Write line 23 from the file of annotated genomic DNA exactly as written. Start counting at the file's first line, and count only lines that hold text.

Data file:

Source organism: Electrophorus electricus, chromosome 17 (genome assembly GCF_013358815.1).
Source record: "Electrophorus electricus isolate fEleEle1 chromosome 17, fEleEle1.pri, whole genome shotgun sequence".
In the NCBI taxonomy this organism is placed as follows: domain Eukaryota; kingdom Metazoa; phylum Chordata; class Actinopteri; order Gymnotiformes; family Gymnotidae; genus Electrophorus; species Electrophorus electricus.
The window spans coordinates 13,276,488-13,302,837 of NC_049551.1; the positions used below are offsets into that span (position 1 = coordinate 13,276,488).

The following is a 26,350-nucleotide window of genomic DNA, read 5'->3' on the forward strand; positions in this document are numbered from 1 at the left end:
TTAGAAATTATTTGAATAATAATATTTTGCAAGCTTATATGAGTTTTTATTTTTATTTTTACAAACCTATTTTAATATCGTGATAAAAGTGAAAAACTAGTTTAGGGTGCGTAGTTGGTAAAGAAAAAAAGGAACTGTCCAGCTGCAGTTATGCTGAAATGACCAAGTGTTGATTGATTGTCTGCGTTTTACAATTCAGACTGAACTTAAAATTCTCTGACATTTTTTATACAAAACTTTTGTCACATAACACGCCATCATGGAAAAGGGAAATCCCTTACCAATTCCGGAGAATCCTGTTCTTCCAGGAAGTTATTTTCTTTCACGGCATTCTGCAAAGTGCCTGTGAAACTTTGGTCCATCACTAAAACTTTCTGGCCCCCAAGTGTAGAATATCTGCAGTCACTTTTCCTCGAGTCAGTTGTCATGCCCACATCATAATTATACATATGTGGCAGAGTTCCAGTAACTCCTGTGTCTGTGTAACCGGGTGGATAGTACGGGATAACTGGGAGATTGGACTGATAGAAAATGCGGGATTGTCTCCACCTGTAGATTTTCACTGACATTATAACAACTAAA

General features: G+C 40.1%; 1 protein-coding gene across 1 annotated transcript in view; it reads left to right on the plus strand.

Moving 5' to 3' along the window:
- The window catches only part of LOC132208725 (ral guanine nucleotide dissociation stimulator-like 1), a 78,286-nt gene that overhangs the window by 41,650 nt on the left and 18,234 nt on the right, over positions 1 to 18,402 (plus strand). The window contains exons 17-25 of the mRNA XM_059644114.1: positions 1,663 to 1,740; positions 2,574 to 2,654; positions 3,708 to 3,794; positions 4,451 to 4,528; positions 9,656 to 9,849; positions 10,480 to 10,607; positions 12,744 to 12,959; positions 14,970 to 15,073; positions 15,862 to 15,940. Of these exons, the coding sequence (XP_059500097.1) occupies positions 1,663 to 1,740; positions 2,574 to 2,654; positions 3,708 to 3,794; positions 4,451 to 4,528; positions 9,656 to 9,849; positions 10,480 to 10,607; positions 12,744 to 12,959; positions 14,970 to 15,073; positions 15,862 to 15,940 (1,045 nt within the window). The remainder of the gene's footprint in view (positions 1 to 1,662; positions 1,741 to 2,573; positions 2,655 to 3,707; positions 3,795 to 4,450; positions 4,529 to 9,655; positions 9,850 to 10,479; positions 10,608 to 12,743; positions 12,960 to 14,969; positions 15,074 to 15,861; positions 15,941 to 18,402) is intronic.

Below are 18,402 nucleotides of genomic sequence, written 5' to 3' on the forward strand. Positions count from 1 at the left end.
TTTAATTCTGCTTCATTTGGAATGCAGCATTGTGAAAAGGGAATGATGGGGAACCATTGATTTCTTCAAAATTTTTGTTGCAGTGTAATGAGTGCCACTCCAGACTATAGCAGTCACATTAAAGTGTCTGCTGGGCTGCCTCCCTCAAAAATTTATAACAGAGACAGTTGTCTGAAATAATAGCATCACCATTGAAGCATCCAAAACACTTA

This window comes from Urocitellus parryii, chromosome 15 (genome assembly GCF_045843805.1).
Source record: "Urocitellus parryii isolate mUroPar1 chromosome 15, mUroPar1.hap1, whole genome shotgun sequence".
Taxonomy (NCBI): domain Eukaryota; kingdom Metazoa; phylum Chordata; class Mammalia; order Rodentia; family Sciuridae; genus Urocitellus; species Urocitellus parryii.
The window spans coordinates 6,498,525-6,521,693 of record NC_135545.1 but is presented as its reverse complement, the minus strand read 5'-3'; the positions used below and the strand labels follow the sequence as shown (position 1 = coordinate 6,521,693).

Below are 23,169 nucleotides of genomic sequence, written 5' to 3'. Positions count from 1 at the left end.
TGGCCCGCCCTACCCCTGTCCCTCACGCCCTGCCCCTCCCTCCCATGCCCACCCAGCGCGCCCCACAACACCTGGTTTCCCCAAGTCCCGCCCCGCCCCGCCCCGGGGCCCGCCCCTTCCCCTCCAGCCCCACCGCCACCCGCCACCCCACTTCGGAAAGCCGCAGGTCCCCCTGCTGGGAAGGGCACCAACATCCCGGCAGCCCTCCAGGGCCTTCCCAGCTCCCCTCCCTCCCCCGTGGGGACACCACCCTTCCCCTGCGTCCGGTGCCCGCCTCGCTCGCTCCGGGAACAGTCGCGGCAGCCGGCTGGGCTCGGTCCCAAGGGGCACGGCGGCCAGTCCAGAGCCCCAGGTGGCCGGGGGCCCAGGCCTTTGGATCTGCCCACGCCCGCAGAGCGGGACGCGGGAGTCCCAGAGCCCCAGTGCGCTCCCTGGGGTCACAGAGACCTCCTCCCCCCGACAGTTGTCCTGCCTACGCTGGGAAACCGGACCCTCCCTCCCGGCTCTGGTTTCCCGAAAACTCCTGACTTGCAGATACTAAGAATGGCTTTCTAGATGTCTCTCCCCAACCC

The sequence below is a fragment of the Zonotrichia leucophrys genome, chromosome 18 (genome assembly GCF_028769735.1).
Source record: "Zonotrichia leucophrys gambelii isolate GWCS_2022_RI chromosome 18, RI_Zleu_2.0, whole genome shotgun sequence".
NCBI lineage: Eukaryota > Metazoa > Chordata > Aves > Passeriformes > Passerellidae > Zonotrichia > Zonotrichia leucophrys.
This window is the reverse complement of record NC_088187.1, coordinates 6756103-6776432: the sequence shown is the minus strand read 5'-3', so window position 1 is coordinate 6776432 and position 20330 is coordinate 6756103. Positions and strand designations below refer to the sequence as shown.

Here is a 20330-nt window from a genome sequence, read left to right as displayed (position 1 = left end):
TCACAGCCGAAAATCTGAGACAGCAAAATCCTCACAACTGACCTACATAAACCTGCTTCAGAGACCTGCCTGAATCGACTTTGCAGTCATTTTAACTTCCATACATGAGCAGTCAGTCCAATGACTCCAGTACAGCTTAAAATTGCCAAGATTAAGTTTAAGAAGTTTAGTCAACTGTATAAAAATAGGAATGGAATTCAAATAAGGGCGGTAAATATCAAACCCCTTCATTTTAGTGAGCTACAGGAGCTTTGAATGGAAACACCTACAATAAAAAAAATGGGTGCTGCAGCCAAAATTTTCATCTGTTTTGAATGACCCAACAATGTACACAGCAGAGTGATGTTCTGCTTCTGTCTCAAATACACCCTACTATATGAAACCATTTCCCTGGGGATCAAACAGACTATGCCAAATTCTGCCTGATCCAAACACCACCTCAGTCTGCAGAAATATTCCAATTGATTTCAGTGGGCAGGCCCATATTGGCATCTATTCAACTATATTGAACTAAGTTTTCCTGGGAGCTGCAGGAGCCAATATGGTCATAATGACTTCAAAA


TCACAGCCGAAAATCTGAGACAGCAAAATCCTCACAACTGACCTACATAAACCTGCTTCAGAGACCTGCCTGAATCGACTTTGCAGTCATTTTAACTTCCATACATGAGCAGTCAGTCCAATGACTCCAGTACAGCTTAAAATTGCCAAGATTAAGTTTAAGAAGTTTAGTCAACTGTATAAAAATAGGAATGGAATTCAAATAAGGGCGGTAAATATCAAACCCCTTCATTTTAGTGAGCTACAGGAGCTTTGAATGGAAACACCTACAATAAAAAAAATGGGTGCTGCAGCCAAAATTTTCATCTGTTTTGAATGACCCAACAATGTACACAGCAGAGTGATGTTCTGCTTCTGTCTCAAATACACCCTACTATATGAAACCATTTCCCTGGGGATCAAACAGACTATGCCAAATTCTGCCTGATCCAAACACCACCTCAGTCTGCAGAAATATTCCAATTGATTTCAGTGGGCAGGCCCATATTGGCATCTATTCAACTATATTGAACTAAGTTTTCCTGGGAGCTGCAGGAGCCAATATGGTCATAATGACTTCAAAA